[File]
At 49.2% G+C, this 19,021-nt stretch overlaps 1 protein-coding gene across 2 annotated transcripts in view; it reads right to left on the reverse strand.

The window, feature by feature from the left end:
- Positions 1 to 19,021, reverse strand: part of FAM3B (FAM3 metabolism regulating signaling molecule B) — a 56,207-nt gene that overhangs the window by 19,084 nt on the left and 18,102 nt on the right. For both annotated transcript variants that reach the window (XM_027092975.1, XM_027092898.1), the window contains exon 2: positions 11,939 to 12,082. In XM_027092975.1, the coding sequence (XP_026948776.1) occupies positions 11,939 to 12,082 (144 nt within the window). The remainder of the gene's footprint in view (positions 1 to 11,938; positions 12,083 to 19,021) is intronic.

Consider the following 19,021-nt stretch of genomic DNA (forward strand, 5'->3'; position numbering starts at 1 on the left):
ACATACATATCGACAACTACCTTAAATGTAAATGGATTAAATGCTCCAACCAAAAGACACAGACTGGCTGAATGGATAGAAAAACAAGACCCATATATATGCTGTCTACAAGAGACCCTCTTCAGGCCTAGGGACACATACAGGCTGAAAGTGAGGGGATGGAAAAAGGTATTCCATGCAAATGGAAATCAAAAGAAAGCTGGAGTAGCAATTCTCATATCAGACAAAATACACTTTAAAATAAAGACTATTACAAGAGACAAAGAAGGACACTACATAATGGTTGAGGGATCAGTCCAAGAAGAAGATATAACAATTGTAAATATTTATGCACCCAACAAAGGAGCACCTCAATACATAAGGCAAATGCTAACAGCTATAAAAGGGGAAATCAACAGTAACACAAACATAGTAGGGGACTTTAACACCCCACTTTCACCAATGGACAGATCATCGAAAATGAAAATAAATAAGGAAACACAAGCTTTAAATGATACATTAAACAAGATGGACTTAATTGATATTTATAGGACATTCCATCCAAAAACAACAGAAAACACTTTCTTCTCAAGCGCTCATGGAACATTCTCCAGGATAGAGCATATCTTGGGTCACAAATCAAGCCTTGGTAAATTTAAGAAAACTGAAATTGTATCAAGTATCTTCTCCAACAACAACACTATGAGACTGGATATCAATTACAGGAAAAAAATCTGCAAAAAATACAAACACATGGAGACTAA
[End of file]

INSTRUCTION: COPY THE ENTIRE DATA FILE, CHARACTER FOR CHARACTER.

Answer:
At 49.2% G+C, this 19,021-nt stretch overlaps 1 protein-coding gene across 2 annotated transcripts in view; it reads right to left on the reverse strand.

The window, feature by feature from the left end:
- Positions 1 to 19,021, reverse strand: part of FAM3B (FAM3 metabolism regulating signaling molecule B) — a 56,207-nt gene that overhangs the window by 19,084 nt on the left and 18,102 nt on the right. For both annotated transcript variants that reach the window (XM_027092975.1, XM_027092898.1), the window contains exon 2: positions 11,939 to 12,082. In XM_027092975.1, the coding sequence (XP_026948776.1) occupies positions 11,939 to 12,082 (144 nt within the window). The remainder of the gene's footprint in view (positions 1 to 11,938; positions 12,083 to 19,021) is intronic.

Consider the following 19,021-nt stretch of genomic DNA (forward strand, 5'->3'; position numbering starts at 1 on the left):
ACATACATATCGACAACTACCTTAAATGTAAATGGATTAAATGCTCCAACCAAAAGACACAGACTGGCTGAATGGATAGAAAAACAAGACCCATATATATGCTGTCTACAAGAGACCCTCTTCAGGCCTAGGGACACATACAGGCTGAAAGTGAGGGGATGGAAAAAGGTATTCCATGCAAATGGAAATCAAAAGAAAGCTGGAGTAGCAATTCTCATATCAGACAAAATACACTTTAAAATAAAGACTATTACAAGAGACAAAGAAGGACACTACATAATGGTTGAGGGATCAGTCCAAGAAGAAGATATAACAATTGTAAATATTTATGCACCCAACAAAGGAGCACCTCAATACATAAGGCAAATGCTAACAGCTATAAAAGGGGAAATCAACAGTAACACAAACATAGTAGGGGACTTTAACACCCCACTTTCACCAATGGACAGATCATCGAAAATGAAAATAAATAAGGAAACACAAGCTTTAAATGATACATTAAACAAGATGGACTTAATTGATATTTATAGGACATTCCATCCAAAAACAACAGAAAACACTTTCTTCTCAAGCGCTCATGGAACATTCTCCAGGATAGAGCATATCTTGGGTCACAAATCAAGCCTTGGTAAATTTAAGAAAACTGAAATTGTATCAAGTATCTTCTCCAACAACAACACTATGAGACTGGATATCAATTACAGGAAAAAAATCTGCAAAAAATACAAACACATGGAGACTAA